One important thing about any game is that it's immersive.  Let's imagine Super Mario Bros. for example.  What if there was a special cross over with Lord of the Rings that had Mario stomping on Ringwraiths, kicking palantirs, and dodging flaming arrows as you struggle with the burden of carrying the One Ring to Mordor.  There after you're back in the Mushroom Kingdom and solely concerned with Bowser and his antics again.  Absurd, I know.  Soulcalibur IV is equally absurd.
  The gameplay options are equally weak, featuring a simplified Story Mode which isn't much past Arcade Mode aside from little cutscenes between battles.  There is also Tower of Lost Souls which you can either ascend for special battle situations to overcome, or descend for a more classic survival mode.
  Character creation returns, but brings along new elements that served to ruin the experience.  Armor and weapons now have stats similarly to an RPG that affect attack, defense, and life bar.  Generally, you won't be able to make a character look the way you want and have decent stats at the same time.  On top of that, in battles your equipment can be broken, which more often than not leaves you with warriors running around in their underwear.
  Thankfully Soulcalibur IV is just as easy to pick up and play as it's predecessors, which for me is always a big plus.  That's not to say that the gameplay is identical though.  There is one new gameplay aspect that completely ruins the battles, especially between skilled opponents: Soul Crush and Critical Finishes.  As you defend attacks you lose soul energy until it eventually depletes putting you into Soul Crush.  If your opponent hits his horizontal, vertical, kick, and guard buttons at the same time when you are in Soul Crush, he get's to execute a Critical Finish which will instantly kill you.  It does not matter how much health you have, you lose the round instantly and move on to the next.  It's cheap and unfair and feels like a Mortal Kombat idea more than a Soulcalibur idea.

  That said, there are good things about this game that are very much worth mentioning.  Graphically it's stunning.  Levels are gorgeous to look at and characters are very smooth and natural looking.  Metal looks like metal and cloth looks like cloth, water looks very fluid, and backgrounds look naturally out of focus.
  Some battle situations allow for you to chose two characters and switch between them on the fly in a tag battle sense which is very fun, but sadly unused in any versus situation.  The feature is absent for Broken Destiny which is sad as with a little refining it could make for a unique battle mechanic for both offline and online play.
  Lastly the music is still wonderful.  Soulcalibur games have always been known for having a robust orchestrated soundtrack, and  IV is no different.  And fans of the series from the Dreamcast days can download the original Soulcalibur soundtrack for Soulcalibur IV.  The only time the music fails to keep you in the theme of the game is on the Star Wars levels, and we don't need to get into that again.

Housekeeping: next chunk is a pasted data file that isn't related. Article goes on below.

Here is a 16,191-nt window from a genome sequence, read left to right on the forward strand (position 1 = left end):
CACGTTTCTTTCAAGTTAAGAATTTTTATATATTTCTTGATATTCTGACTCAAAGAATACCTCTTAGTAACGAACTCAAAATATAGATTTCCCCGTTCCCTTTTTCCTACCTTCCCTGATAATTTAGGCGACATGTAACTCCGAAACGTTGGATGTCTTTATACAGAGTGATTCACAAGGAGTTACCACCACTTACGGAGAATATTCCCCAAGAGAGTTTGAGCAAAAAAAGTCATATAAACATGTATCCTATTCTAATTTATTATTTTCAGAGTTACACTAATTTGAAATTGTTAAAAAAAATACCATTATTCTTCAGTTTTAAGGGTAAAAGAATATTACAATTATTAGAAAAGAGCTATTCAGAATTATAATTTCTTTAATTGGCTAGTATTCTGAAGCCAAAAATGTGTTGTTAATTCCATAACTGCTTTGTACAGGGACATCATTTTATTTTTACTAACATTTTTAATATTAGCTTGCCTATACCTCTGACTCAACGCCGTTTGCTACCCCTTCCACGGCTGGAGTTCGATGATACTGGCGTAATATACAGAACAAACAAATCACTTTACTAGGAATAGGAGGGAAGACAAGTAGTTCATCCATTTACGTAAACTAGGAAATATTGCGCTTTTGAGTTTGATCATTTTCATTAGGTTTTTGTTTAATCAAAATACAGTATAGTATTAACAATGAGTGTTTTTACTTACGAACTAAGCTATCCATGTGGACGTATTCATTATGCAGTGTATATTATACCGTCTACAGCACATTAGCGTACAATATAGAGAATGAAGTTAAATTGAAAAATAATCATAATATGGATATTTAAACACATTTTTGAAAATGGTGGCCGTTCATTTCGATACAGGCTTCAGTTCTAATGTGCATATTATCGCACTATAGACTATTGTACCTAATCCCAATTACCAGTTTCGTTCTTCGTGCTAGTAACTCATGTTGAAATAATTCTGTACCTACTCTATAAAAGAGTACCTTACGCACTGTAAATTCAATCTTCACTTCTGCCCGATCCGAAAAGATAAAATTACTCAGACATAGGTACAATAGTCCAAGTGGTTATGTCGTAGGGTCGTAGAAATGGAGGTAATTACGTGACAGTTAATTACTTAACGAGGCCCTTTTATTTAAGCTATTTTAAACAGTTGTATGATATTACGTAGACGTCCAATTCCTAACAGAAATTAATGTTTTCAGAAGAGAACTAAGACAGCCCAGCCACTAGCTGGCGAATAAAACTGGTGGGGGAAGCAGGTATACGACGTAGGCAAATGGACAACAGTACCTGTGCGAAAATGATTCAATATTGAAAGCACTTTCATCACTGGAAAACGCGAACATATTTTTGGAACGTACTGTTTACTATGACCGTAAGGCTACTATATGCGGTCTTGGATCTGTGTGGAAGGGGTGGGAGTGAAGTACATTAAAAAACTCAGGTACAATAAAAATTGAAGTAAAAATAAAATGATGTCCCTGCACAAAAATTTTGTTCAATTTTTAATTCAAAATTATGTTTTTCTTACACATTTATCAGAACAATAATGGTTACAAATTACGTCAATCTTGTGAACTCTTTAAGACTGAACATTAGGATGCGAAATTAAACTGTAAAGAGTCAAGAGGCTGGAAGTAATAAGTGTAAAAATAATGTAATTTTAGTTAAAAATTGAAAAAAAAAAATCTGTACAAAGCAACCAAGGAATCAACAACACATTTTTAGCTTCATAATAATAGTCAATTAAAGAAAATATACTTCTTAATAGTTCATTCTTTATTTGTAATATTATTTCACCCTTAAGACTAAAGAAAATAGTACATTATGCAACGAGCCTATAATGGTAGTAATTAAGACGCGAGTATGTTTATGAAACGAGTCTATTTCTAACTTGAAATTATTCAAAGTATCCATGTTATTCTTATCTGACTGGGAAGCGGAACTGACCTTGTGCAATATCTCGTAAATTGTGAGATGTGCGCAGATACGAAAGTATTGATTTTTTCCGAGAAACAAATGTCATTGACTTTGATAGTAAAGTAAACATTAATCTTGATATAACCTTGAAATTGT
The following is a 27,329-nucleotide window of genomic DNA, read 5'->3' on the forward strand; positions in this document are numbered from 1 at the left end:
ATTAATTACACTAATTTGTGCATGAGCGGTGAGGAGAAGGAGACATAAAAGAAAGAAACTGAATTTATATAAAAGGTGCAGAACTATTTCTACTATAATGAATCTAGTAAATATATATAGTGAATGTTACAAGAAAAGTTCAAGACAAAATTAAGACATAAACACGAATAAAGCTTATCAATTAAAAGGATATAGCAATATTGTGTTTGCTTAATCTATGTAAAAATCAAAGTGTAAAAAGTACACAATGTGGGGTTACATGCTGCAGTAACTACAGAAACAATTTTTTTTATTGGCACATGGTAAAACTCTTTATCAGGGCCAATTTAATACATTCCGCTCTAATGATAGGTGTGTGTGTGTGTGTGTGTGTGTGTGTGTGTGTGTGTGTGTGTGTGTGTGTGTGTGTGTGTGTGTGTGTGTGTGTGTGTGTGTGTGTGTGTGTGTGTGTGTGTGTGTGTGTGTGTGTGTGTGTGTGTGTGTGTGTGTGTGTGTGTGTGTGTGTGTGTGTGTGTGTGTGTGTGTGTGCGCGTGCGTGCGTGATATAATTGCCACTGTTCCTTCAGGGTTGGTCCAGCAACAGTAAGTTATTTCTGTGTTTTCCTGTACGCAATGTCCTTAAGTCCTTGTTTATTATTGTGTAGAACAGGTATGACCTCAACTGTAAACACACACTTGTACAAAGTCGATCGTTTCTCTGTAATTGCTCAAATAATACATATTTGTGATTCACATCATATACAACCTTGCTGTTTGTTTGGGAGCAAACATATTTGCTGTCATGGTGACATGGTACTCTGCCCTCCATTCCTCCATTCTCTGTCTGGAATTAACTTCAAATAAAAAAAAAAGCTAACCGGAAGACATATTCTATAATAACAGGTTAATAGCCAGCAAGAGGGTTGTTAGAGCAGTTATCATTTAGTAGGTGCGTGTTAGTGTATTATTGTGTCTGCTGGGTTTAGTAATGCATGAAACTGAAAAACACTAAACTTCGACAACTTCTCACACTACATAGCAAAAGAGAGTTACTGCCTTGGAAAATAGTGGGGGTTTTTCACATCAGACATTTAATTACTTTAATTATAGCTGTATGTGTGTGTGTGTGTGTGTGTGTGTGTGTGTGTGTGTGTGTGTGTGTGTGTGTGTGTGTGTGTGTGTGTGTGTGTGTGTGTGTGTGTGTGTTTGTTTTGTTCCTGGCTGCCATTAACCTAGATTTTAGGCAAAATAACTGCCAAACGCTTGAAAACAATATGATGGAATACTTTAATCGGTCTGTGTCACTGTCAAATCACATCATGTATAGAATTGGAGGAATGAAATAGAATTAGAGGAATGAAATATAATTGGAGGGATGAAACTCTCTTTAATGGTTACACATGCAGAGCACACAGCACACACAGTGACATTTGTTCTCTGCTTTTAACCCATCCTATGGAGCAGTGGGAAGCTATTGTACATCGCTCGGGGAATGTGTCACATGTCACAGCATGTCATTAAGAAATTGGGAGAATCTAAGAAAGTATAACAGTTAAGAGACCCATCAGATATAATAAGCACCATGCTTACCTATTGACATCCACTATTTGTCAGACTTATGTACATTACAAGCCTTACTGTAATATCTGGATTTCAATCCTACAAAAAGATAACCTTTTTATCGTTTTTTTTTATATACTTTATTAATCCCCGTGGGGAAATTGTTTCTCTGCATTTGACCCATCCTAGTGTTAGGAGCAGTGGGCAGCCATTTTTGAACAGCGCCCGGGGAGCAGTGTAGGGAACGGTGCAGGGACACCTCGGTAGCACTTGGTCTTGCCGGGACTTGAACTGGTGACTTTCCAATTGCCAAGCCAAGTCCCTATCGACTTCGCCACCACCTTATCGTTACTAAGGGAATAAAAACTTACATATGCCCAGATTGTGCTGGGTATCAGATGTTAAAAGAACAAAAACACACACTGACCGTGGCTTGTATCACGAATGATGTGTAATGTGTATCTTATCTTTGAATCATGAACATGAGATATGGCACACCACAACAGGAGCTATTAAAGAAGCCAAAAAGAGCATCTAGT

Between weak story, bad tie-ins, empty gameplay, crappy character creation, and striptease combat, Soulcalibur IV left a lot to be desired, especially after the experience that Soulcalibur III provided.  The bar was set high and IV feel way short.  It's not even at II's level though I would put it on par with the original and above Soul Blade.   It speaks volumes when many of these complaints were fixed for Broken Destiny.
  Recently it's been more or less confirmed that Namco-Bandai's Project Soul team is working on what will likely be Soulcalibur V.  It's my hope that they're learning from the mistakes they've made, and remembering what made the series great to begin with.  It's about the gameplay and the experience.  It's about being able to immerse yourself into a world where the Spirit Sword and the Cursed Sword are locked in a struggle that calls forth fighters from all over the world.  Hopefully the next Soulcalibur will remind us why the tale of souls and swords will be eternally retold.

Saturday, October 2, 2010

Versus - Soulcalibur III and Soulcalibur IV Part 1

  Originally I was going to conclude my Soulcalibur reviews by talking about Soulcalibur III alone.  Of all the games in the series it's by far my favorite, and that's a huge accomplishment after how much time I put into Soulcalibur II.  However as I began to work out what I would say about the game I found myself frequently comparing it to it's successor Soulcalibur IV.  The two games are very similar in gameplay, but the differences between the two are really the case study for what future Soulcalibur games need to focus on.  So lets get started with the best of the series, Soulcalibur III!